For the last dive on the trip, all I had to do was pick out a course and go explore it with my dive buddy. At first, I thought everything would be cool because my buddy said he didn't want to do anything difficult. However, once we get in the water, he tells me that he wants to go through the kelp forest and swim all the hell out to this boat that's a long way away. After convincing him that we should probably not get too far into the kelp, we set off. Before long, we were through the kelp and at the maximum depth for the dive (just 30ft). He signals me that he wants to go to the surface, so I meet him there. Is there a problem? Nope, he just wants to talk about how great wet suits are. Huh? He does this like three or four times during our trip. Given that rising and sinking takes time and effort, this was all kind of annoying.

The seals were not impressed

My dive buddy was also bad at navigation. I kept a close eye on our position, direction, depth, and air supply ("I can't fight this feeling"! or is that REO Speedwaggon?). Every time I'd try to get him back on course (basically just a loop back to shore), he'd start pulling towards deeper water. My air started getting close to the limit that we were told to hit the beach with, so I made him come up, so we could swim back to the beach on the surface. Crap. We were a long way out for this kind of swimming, and as I realized, my legs were already tired from two days of diving. It took a long time for us to get back. At least I was the responsible one.

Back on land, our diving instructor had a BBQ lunch waiting for us. Mmmm.. I learned something else today- guys that are 300 pounds and have their own BBQ rig probably know how to cook good food. We ate it up while collectively scrambling to fill in our dive logs with all the right numbers. It felt good to have completed the class. I'll admit that I was nervous about the whole thing, but now that I've done it, I can say that I feel relatively confident that I can keep my head during a recreational dive.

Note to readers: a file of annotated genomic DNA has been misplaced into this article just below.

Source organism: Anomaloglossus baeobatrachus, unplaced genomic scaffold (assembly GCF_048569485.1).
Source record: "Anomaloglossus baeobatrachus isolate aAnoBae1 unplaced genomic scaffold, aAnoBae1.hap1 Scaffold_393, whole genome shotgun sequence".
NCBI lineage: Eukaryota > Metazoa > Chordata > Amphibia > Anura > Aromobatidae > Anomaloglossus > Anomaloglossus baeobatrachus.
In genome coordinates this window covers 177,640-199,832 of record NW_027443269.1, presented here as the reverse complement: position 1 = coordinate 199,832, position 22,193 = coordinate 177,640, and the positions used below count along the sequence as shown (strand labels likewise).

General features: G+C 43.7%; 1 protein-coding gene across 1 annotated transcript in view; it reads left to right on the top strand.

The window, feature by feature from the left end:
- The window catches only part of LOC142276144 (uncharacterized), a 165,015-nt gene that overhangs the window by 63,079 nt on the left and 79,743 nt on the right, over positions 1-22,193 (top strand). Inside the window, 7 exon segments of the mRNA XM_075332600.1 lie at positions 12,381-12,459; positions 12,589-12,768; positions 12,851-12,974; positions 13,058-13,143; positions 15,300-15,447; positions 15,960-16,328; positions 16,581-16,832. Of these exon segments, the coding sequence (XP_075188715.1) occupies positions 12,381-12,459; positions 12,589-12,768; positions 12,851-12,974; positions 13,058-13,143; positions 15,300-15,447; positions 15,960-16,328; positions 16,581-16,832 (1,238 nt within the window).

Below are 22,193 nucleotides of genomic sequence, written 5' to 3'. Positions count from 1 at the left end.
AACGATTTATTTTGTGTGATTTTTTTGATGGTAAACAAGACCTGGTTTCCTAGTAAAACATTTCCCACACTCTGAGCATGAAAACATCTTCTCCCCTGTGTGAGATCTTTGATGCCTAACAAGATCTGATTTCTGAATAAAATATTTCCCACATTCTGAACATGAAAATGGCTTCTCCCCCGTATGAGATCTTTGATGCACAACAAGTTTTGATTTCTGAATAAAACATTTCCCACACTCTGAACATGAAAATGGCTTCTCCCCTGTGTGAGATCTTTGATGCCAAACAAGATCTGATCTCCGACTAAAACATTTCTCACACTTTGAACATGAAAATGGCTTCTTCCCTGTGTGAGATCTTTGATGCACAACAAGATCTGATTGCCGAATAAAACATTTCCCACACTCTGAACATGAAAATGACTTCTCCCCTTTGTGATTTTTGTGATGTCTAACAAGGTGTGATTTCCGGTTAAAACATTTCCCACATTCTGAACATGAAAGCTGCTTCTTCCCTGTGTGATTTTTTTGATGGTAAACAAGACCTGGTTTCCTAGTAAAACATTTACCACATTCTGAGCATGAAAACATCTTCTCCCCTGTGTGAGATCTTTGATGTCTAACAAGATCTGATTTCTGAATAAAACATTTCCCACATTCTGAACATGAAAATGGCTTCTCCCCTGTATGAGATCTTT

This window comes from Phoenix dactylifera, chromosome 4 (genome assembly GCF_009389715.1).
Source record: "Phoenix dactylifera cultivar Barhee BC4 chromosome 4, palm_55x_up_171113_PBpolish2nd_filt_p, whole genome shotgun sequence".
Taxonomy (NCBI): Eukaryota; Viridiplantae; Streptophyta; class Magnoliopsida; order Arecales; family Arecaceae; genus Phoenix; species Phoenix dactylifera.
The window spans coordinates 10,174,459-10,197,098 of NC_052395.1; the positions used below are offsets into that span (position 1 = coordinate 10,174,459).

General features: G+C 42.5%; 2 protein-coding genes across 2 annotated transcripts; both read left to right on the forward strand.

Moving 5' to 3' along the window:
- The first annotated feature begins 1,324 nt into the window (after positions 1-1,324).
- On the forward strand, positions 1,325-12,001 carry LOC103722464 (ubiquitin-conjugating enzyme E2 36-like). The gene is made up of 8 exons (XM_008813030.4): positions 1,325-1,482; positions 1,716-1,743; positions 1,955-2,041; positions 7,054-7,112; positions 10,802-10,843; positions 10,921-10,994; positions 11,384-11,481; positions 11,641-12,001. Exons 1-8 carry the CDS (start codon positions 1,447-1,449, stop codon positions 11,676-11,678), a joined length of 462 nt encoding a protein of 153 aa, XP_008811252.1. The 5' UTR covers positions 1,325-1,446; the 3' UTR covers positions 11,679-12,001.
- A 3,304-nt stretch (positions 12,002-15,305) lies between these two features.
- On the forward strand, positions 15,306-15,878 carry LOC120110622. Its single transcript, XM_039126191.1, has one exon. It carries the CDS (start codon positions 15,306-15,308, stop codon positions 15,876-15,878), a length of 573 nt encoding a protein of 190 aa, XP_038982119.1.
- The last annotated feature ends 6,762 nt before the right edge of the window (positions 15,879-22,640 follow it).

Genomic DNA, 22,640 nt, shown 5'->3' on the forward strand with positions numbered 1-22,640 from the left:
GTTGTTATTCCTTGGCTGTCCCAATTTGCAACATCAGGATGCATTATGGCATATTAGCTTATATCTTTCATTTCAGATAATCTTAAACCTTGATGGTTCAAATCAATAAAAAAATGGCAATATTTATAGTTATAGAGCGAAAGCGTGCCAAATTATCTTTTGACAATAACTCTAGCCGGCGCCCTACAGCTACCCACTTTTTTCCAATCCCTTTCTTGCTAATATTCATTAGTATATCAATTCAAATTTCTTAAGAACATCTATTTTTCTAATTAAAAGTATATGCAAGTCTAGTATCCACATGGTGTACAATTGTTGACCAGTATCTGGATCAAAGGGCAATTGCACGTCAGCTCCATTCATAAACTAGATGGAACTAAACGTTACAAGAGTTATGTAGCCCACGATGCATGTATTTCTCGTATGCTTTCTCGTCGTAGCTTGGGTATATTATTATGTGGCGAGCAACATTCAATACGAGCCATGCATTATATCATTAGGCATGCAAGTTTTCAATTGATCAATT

As we were leaving, I noticed that there was a diver out in the water waving his arm over his head. Funny, I thought, that's like the sign for help or something. At first I figured that it was just a guy in one of the emergency rescue classes (we'd seen people practicing mouth-to-mouth on the beach, earlier). Then this diver yells out "call the coast guard". Crap. Dive instructors on the pier start scrambling to the beach, as people in kayaks start rushing out to the guy. While they're hauling him back, fire trucks and an ambulance show up and rush down to the water's edge. The kayakers bring him back to the EMTs, who immediately put him on oxygen. Eventually, the guy gets up and is able to walk it off.

We joined the rest of the pier in watching all of this unfold. As is typical of bystander crowds, we never found out what happened or how serious things really were. One lady told us that she was a local, and that this kind of thing seems to happen every other week down here. Doah. Good thing I heard this after I did my dives. I dunno.. My friend Gary from work said that when he did his open water dives at Monterey, they were pulling a diver out when he was going in. When Gary came out of the water, they were putting the diver in a body bag. Yikes. Maybe we won't be doing so much diving in California.

Anyways, that pretty much ended the weekend. The only other thing to report from the trip is that there is a town between San Jose and Monterey called "El Bano". Even if there's no tilde over the n, you'd think that they'd pick something different. Yep..